When I work with the employees inside of a company, I’m often asked, "So, Cali, what’s your work and life fit?" I’m more than happy to explain that, "I’m a mother of two, a wife and I work full-time for myself primarily out of my home office unless I’m at a client site like today." Someone in the crowd will inevitability shout out, "What do you know about conflict between your work and life? You have the perfect situation." I respectfully reply with a smile, "It may look perfect to you, but working for yourself isn’t always the work and life fit nirvana you might imagine."
I’m an accidental entrepreneur. I never imagined that I would work for myself. I don’t come from a family of entrepreneurs, but I made the decision to strike out on my own in 1998 and start my consulting firm because I wanted to:
- Develop and implement corporate work+life flexibility strategies in the way I wanted to.
- Have the ability to write my first book, and
- Have control over my schedule to also take care of my new daughter (who is now 13 years old, yikes!).
I did achieve all three goals but I also learned a hard lesson. As an entrepreneur, I had to be even more vigilant and rigorous about when, how and where I worked or I wouldn’t have time and energy left over for the other important parts of my life. Work could easily consume me because there are no boundaries unless you set them.
While I fumbled and stumbled my way to creating a business that "fit" my unique professional and personal goals, the good news is that you don’t have to follow a path of trial and error. Now there’s a new road map, The Big Enough Company: Creating a Business That Works for You (Portfolio, 2011) by Adelaide Lancaster and Amy Abrams (Disclosure: I received a copy of the book from the authors because I’d given it a blurb—see the back cover—that’s how much I like it!)
Lancaster and Abrams are the founders of In Good Company, a community business learning center, and workspace for women in New York City. They also consult and advise entrepreneurs who want to create and succeed in a business that is just right for their goals—from the sole proprietor to the venture-funded start-up.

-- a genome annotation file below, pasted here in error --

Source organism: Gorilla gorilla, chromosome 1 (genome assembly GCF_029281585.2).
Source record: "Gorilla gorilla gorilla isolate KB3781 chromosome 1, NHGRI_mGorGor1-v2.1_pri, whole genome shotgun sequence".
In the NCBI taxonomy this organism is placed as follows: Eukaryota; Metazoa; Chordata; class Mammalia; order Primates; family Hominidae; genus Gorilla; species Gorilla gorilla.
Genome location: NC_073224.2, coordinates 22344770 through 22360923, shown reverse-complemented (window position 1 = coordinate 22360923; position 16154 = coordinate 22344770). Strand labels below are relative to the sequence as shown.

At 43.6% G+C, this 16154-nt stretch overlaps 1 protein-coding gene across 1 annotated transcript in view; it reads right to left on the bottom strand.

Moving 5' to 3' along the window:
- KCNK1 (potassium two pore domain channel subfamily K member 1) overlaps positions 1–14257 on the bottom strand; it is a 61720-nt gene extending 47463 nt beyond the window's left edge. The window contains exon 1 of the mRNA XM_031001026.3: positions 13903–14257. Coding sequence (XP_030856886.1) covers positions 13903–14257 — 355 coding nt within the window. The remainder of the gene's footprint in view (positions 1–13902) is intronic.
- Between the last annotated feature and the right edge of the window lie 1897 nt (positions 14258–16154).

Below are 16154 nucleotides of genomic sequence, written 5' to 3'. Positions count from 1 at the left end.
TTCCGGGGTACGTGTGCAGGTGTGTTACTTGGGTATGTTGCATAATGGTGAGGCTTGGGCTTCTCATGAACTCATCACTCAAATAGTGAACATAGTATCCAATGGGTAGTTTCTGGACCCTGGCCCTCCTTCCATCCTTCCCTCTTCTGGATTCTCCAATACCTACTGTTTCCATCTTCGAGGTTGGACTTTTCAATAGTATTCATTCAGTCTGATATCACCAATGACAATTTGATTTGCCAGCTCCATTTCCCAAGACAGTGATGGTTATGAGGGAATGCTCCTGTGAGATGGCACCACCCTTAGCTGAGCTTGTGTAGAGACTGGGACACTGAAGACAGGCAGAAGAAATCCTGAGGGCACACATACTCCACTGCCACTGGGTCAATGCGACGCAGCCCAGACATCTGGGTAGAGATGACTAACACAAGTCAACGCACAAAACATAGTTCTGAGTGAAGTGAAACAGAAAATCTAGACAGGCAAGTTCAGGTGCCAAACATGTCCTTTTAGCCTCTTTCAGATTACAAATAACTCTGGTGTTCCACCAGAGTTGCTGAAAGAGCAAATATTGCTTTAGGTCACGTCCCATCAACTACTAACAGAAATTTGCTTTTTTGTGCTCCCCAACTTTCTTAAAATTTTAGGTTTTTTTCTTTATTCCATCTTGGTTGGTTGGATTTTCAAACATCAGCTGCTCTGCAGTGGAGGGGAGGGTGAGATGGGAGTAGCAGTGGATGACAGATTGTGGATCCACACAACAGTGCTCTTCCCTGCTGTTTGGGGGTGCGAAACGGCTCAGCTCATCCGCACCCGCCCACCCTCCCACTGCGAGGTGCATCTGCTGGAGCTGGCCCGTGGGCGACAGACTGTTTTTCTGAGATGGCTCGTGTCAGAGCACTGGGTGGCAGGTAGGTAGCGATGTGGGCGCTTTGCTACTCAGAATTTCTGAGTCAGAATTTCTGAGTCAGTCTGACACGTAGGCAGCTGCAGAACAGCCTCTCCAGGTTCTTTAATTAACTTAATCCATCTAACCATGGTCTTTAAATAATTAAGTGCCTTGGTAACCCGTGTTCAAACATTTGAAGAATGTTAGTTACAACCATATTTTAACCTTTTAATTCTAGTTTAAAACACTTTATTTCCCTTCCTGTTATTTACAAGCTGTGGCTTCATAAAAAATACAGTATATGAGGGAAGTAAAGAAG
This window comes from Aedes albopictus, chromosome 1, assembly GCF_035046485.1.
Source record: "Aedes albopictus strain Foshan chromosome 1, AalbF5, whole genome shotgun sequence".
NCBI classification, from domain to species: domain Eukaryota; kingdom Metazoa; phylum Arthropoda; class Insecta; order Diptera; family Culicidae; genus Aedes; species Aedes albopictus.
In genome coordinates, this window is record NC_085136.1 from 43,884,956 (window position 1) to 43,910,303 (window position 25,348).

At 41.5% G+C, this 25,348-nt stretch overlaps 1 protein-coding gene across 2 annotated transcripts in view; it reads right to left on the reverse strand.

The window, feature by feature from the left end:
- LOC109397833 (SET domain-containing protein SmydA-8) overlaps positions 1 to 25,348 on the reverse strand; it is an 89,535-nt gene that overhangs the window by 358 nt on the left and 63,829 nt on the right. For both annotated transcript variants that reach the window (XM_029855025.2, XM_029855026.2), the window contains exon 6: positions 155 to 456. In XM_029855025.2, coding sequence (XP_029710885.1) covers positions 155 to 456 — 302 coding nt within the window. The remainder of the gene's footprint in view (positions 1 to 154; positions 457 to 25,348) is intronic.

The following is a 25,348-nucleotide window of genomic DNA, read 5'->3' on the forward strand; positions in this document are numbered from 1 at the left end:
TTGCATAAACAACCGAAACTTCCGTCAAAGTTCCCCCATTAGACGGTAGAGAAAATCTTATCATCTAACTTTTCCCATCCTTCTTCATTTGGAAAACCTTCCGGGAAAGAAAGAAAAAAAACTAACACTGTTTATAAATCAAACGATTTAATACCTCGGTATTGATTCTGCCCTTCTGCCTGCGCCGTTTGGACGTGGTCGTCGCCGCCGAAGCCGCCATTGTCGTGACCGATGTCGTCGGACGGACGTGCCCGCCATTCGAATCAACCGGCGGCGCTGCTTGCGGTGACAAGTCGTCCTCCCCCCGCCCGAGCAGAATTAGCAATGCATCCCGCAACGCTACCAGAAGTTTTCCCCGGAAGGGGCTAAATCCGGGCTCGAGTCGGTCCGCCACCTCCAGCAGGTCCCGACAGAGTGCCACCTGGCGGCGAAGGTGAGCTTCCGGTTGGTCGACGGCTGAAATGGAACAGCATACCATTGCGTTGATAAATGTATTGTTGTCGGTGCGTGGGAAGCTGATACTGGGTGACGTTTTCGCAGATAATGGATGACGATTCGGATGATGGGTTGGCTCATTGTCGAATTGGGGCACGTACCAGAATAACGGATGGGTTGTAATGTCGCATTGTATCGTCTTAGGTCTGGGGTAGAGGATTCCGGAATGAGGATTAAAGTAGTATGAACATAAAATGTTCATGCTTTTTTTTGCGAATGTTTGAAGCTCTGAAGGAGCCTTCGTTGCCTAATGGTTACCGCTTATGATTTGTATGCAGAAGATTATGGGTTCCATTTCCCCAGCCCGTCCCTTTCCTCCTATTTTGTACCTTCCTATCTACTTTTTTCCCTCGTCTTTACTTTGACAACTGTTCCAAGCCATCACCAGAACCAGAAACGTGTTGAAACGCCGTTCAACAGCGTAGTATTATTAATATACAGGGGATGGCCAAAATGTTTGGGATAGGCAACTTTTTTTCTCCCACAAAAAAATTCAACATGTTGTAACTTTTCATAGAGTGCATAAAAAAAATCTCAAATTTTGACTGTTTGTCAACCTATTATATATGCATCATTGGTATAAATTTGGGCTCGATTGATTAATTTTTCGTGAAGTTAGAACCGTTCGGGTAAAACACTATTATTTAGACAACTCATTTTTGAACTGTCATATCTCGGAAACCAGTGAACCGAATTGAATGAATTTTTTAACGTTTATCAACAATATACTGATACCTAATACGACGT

Their message is clear: One size does not fit all.
The book starts by visualizing what you want your company to achieve for you with questions like, "What motivated you to strike out on your own?" and "What must your business afford you in order to be worth it?" For many people that I meet the answer to the first question is, "I want to strike out on my own because I want a better work and life fit than the one I have now working for someone else." Okay, valid motivation.
But the answer to the second question is trickier. The decision to work on your own will only be worth it if you find that "fit" you envisioned. For example, if that means having complete control over your schedule and large chunks of time to focus on the other parts of your life outside of work, then you’re going to have to really take charge and make consistent, deliberate choice to ensure that happens. In The Big Enough Company, Lancaster and Abrams lay out a step-by-step implementation process that includes advice on how to set up the business that works for you, conduct periodic reviews of your goals, and reset priorities. Their "how to" wisdom is supported by the compelling stories of the many successful entrepreneurs they’ve worked with over the years.
To understand the passion and insight that Lancaster and Abrams bring to their work helping people build "big enough" companies, check out a recent blog post that outlines their "I believe…" philosophy. Powerful.
In a world that seems to judge the validity of your entrepreneurial business by the amount of venture capital it receives, The Big Enough Company is a breath of fresh air. If fast-growth, venture-backed is what you want, great. But if you envision something much smaller, that’s fine too. Either way, Adelaide Lancaster and Amy Abrams will help you find it.
For more, connect with Adelaide Lancaster, Amy Abrams and In Good Company: